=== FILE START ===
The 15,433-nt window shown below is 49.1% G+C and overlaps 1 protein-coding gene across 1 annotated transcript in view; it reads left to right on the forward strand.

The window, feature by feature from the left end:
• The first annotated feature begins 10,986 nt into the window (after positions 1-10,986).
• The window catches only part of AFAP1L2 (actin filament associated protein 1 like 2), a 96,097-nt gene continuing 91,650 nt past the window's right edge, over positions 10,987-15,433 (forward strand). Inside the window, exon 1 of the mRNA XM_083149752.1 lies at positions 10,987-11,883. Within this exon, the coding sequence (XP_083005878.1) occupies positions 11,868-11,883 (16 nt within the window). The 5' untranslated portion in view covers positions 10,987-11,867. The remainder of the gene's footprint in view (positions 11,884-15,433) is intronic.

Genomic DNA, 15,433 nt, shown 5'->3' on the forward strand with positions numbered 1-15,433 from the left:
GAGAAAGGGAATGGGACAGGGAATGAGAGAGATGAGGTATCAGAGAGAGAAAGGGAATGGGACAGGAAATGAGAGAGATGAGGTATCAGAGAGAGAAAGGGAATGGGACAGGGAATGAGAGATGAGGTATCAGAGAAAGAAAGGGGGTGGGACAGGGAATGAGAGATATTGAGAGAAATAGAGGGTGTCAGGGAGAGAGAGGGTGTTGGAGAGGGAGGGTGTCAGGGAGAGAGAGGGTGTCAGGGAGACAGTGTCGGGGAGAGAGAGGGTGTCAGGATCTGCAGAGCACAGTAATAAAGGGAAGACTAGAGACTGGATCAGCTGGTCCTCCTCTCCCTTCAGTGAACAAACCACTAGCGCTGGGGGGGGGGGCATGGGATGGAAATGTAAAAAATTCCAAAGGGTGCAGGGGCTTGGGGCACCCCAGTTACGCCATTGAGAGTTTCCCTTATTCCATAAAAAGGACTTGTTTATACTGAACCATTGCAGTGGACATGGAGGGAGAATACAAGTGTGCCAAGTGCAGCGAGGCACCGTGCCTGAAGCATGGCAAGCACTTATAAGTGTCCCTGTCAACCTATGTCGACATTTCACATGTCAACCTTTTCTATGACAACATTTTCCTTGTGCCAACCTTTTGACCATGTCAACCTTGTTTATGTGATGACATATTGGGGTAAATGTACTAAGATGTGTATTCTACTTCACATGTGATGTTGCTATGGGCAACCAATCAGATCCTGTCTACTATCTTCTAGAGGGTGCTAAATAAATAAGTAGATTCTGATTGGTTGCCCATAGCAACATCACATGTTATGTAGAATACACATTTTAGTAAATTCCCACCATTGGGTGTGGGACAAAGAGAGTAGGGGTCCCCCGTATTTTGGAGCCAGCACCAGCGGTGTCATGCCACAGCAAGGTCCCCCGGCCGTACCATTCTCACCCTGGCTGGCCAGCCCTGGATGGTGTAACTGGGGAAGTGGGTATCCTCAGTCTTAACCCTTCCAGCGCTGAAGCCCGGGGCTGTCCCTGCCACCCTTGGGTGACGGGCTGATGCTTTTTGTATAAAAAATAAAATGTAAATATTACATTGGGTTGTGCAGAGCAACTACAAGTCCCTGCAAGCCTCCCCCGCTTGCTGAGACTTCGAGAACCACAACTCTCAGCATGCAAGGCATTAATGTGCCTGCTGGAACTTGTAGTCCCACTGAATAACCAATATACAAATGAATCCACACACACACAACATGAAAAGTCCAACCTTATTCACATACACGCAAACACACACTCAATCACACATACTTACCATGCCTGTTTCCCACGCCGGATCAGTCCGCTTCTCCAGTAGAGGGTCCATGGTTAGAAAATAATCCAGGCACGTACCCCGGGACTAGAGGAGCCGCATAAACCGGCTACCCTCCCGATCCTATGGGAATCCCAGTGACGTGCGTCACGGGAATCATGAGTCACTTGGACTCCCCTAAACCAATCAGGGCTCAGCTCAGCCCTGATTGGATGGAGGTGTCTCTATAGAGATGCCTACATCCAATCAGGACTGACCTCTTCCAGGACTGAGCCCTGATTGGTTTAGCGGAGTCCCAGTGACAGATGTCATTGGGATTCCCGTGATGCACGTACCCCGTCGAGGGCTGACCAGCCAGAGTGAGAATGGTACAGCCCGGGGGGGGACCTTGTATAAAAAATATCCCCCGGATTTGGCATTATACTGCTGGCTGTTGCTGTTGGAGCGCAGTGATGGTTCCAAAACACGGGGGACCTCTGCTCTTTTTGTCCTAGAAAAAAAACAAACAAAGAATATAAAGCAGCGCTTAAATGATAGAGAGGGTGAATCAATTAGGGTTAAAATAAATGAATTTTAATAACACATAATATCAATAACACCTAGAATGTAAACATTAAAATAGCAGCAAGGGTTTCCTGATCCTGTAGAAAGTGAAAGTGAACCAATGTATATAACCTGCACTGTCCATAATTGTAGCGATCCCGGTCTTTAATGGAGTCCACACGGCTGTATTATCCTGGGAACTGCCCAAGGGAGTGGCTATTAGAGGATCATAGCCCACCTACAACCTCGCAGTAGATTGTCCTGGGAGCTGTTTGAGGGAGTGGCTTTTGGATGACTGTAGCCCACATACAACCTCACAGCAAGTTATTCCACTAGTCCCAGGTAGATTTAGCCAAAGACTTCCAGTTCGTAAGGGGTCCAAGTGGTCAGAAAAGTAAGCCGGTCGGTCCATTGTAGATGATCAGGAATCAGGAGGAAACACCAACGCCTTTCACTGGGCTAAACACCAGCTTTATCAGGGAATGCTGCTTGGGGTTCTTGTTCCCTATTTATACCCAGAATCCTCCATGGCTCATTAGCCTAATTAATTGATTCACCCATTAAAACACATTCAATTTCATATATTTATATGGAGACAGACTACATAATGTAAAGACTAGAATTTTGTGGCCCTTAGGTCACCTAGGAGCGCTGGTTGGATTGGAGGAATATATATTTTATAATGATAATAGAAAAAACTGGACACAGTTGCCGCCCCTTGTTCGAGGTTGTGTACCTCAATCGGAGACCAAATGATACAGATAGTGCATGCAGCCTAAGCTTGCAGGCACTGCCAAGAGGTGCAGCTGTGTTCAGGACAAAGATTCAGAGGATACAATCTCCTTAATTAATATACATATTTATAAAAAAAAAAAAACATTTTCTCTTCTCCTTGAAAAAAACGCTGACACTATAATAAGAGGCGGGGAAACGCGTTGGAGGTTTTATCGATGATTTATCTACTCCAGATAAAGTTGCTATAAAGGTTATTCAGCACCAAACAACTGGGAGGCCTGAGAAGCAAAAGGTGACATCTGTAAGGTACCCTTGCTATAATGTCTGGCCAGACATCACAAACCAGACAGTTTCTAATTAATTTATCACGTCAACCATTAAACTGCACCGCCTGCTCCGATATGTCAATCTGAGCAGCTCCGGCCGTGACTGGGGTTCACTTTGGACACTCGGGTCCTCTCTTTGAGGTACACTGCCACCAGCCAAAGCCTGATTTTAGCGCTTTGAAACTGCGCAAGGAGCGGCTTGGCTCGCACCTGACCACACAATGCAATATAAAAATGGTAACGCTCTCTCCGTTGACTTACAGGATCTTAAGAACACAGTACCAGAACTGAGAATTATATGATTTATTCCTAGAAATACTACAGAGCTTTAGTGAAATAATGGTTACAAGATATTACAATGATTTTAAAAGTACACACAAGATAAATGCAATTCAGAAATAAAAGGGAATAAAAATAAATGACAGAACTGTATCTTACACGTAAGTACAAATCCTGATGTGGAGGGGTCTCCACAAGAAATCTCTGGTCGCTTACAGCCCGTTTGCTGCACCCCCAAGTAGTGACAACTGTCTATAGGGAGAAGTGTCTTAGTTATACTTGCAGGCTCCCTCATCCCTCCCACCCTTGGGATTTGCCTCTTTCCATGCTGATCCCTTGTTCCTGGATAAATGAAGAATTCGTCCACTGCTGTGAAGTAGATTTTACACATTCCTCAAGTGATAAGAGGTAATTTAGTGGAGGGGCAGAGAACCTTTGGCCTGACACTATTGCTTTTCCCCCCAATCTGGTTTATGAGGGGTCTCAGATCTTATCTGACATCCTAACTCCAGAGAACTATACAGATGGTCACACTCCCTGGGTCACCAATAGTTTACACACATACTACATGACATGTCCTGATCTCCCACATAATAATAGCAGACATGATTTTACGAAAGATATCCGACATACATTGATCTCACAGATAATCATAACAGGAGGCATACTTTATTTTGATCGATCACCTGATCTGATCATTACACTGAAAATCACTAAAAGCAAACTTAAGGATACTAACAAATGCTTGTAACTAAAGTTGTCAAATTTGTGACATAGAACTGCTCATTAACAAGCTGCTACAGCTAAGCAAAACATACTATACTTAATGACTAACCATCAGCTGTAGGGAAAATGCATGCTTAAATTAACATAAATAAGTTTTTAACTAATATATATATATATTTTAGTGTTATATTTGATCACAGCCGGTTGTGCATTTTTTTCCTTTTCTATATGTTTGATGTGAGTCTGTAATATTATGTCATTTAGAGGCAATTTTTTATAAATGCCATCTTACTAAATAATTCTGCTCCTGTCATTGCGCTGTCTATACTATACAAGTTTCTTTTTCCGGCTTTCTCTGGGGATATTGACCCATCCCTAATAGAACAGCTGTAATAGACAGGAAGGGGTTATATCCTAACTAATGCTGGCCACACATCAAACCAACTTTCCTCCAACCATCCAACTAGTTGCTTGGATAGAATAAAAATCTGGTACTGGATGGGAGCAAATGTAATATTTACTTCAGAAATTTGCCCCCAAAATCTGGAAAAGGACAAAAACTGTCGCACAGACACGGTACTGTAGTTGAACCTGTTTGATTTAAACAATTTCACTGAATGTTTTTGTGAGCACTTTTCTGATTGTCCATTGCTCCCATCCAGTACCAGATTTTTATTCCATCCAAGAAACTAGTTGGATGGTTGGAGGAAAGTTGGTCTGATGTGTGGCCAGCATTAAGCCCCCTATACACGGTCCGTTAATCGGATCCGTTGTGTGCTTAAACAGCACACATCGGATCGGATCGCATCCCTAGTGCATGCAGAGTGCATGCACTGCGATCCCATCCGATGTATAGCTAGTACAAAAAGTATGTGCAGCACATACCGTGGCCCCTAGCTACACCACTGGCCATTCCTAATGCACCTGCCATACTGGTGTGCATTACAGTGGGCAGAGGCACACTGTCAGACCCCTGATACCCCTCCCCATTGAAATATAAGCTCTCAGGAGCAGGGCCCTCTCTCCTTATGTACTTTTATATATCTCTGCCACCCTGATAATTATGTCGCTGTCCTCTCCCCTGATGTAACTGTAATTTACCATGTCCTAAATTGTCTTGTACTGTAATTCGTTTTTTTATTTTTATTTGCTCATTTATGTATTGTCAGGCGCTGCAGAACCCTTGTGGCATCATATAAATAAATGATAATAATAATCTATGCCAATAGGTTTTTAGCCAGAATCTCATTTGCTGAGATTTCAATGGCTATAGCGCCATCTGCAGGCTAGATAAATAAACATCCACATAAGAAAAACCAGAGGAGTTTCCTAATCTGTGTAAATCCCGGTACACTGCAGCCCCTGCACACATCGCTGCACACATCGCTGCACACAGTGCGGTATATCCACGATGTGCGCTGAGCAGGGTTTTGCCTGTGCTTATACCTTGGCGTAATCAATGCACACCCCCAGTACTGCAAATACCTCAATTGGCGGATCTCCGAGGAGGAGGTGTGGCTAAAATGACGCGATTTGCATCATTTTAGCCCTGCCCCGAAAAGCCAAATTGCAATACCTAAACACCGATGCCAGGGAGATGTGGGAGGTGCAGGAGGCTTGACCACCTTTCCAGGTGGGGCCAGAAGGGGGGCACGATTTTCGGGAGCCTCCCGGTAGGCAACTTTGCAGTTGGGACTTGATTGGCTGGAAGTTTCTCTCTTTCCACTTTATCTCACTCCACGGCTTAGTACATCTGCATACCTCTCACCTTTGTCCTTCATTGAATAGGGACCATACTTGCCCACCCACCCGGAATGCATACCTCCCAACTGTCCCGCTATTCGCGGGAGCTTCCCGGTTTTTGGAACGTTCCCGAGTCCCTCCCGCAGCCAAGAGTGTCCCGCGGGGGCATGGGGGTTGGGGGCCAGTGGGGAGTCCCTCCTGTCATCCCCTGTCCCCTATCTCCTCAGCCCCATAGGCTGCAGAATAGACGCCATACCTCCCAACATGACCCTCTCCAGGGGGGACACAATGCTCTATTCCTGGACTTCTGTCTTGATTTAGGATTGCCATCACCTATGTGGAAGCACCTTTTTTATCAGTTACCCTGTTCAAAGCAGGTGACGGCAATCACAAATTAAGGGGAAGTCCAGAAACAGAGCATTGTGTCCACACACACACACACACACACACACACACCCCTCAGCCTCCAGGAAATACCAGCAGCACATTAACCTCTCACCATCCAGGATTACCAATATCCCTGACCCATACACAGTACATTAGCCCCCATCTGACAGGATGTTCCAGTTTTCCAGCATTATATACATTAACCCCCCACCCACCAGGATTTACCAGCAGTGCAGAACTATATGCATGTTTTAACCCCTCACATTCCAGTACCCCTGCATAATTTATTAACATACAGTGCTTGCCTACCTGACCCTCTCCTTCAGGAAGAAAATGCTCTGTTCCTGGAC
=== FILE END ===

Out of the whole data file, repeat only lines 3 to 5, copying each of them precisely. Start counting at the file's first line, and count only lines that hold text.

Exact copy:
• The first annotated feature begins 10,986 nt into the window (after positions 1-10,986).
• The window catches only part of AFAP1L2 (actin filament associated protein 1 like 2), a 96,097-nt gene continuing 91,650 nt past the window's right edge, over positions 10,987-15,433 (forward strand). Inside the window, exon 1 of the mRNA XM_083149752.1 lies at positions 10,987-11,883. Within this exon, the coding sequence (XP_083005878.1) occupies positions 11,868-11,883 (16 nt within the window). The 5' untranslated portion in view covers positions 10,987-11,867. The remainder of the gene's footprint in view (positions 11,884-15,433) is intronic.

Genomic DNA, 15,433 nt, shown 5'->3' on the forward strand with positions numbered 1-15,433 from the left: